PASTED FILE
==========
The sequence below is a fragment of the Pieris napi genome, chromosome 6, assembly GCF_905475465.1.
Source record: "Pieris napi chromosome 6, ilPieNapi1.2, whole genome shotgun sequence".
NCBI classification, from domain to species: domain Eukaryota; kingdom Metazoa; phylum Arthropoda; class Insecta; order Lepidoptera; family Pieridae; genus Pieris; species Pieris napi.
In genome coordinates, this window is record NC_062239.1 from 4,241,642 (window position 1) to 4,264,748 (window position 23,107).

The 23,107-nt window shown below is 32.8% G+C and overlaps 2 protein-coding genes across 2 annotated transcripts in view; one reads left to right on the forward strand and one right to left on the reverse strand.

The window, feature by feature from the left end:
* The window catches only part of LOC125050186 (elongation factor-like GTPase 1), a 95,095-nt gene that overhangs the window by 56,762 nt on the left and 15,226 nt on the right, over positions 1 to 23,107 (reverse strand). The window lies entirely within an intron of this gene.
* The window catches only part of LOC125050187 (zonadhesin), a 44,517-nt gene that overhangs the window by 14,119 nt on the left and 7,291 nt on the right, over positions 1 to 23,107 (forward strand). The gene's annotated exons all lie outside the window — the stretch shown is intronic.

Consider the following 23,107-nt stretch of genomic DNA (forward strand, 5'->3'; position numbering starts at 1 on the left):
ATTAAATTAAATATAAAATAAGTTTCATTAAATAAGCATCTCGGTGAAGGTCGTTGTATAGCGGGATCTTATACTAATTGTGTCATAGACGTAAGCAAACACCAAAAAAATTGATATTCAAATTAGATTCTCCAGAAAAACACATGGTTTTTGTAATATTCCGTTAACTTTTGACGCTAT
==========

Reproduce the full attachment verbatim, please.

The sequence below is a fragment of the Pieris napi genome, chromosome 6, assembly GCF_905475465.1.
Source record: "Pieris napi chromosome 6, ilPieNapi1.2, whole genome shotgun sequence".
NCBI classification, from domain to species: domain Eukaryota; kingdom Metazoa; phylum Arthropoda; class Insecta; order Lepidoptera; family Pieridae; genus Pieris; species Pieris napi.
In genome coordinates, this window is record NC_062239.1 from 4,241,642 (window position 1) to 4,264,748 (window position 23,107).

The 23,107-nt window shown below is 32.8% G+C and overlaps 2 protein-coding genes across 2 annotated transcripts in view; one reads left to right on the forward strand and one right to left on the reverse strand.

The window, feature by feature from the left end:
* The window catches only part of LOC125050186 (elongation factor-like GTPase 1), a 95,095-nt gene that overhangs the window by 56,762 nt on the left and 15,226 nt on the right, over positions 1 to 23,107 (reverse strand). The window lies entirely within an intron of this gene.
* The window catches only part of LOC125050187 (zonadhesin), a 44,517-nt gene that overhangs the window by 14,119 nt on the left and 7,291 nt on the right, over positions 1 to 23,107 (forward strand). The gene's annotated exons all lie outside the window — the stretch shown is intronic.

Consider the following 23,107-nt stretch of genomic DNA (forward strand, 5'->3'; position numbering starts at 1 on the left):
ATTAAATTAAATATAAAATAAGTTTCATTAAATAAGCATCTCGGTGAAGGTCGTTGTATAGCGGGATCTTATACTAATTGTGTCATAGACGTAAGCAAACACCAAAAAAATTGATATTCAAATTAGATTCTCCAGAAAAACACATGGTTTTTGTAATATTCCGTTAACTTTTGACGCTAT